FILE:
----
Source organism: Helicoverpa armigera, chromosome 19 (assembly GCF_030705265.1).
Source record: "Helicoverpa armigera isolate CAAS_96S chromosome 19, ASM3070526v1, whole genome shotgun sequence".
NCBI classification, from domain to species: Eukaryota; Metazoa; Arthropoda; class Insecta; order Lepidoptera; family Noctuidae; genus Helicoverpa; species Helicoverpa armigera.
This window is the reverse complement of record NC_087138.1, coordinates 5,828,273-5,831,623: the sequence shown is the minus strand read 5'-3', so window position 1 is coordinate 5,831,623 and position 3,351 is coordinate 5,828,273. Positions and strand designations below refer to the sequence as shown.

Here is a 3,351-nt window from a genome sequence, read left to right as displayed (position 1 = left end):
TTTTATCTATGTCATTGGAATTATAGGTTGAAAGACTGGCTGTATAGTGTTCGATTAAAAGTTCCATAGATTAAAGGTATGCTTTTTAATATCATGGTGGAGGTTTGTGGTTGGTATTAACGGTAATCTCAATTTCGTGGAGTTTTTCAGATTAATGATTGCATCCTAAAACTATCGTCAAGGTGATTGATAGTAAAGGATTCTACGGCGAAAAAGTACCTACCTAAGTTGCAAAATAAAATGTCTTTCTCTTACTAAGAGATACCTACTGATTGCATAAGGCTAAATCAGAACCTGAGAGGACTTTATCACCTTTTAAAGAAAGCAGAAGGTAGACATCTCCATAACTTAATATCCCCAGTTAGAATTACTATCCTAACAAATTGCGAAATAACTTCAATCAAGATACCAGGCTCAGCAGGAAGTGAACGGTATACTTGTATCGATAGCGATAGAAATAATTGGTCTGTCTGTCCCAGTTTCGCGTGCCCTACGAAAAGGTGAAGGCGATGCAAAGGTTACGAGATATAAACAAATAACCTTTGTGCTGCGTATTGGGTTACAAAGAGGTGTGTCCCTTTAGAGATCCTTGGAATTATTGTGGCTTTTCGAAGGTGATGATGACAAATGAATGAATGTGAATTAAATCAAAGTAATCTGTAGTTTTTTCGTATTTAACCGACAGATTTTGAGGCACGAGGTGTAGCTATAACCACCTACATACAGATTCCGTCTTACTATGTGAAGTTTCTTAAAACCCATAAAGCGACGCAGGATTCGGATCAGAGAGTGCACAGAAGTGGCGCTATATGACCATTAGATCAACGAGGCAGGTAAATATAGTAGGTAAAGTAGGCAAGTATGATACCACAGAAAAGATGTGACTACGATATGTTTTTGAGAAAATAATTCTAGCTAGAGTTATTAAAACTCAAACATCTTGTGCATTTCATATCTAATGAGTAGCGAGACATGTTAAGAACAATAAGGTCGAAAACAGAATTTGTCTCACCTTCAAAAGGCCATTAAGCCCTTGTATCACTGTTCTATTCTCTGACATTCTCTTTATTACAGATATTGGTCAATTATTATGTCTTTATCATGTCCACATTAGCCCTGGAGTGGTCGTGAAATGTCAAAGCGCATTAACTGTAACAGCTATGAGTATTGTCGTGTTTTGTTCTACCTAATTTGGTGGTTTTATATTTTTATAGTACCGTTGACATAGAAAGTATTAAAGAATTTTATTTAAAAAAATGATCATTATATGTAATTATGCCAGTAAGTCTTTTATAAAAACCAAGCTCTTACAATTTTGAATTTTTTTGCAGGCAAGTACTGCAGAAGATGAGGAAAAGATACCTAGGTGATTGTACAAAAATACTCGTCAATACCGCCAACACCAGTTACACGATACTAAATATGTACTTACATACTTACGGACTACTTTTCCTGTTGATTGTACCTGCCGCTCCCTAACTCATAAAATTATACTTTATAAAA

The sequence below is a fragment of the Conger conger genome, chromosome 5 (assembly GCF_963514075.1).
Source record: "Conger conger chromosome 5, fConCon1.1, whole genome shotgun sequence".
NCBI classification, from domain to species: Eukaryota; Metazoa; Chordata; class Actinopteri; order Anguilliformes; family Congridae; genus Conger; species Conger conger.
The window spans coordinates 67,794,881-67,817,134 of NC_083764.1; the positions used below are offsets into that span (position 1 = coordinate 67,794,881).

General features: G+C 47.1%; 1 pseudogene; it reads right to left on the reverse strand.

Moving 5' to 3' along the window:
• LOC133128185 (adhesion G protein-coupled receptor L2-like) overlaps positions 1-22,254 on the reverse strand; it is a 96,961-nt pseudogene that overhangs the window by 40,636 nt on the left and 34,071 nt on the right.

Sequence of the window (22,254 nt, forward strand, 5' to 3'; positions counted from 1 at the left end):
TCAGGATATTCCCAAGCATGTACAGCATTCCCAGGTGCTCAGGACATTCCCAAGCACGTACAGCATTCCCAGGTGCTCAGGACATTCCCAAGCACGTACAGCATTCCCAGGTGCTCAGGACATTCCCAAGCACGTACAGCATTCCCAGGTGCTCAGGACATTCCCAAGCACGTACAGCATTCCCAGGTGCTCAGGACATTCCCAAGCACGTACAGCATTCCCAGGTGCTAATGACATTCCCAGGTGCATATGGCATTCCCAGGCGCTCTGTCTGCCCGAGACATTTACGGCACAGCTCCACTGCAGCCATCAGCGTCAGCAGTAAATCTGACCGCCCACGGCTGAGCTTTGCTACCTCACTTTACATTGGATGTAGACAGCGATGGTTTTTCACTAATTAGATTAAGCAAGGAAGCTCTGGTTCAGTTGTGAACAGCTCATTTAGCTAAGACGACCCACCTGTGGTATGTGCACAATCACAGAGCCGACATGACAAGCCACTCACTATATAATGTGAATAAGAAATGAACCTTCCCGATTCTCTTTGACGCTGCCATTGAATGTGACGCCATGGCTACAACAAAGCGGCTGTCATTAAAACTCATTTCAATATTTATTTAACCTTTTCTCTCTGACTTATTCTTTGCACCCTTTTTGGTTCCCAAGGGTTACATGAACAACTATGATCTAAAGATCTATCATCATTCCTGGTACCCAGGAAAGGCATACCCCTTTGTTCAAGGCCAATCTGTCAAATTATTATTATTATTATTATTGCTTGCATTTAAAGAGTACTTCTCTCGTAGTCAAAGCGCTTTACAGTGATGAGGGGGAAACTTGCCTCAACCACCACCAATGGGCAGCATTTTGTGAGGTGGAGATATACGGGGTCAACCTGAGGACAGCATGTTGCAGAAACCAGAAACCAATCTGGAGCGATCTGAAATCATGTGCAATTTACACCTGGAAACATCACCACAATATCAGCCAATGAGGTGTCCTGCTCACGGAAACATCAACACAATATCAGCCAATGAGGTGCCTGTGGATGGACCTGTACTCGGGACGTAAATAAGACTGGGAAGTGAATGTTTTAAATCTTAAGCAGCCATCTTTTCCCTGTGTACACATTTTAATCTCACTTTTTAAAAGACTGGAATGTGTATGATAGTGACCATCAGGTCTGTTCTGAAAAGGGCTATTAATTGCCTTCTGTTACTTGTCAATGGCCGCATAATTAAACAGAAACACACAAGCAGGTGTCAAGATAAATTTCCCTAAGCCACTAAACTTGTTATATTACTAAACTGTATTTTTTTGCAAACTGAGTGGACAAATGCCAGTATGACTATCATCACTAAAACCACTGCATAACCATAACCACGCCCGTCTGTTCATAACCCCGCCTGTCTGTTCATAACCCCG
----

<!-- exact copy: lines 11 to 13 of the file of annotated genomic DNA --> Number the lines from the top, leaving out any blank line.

General features: G+C 47.1%; 1 pseudogene; it reads right to left on the reverse strand.

Moving 5' to 3' along the window:
• LOC133128185 (adhesion G protein-coupled receptor L2-like) overlaps positions 1-22,254 on the reverse strand; it is a 96,961-nt pseudogene that overhangs the window by 40,636 nt on the left and 34,071 nt on the right.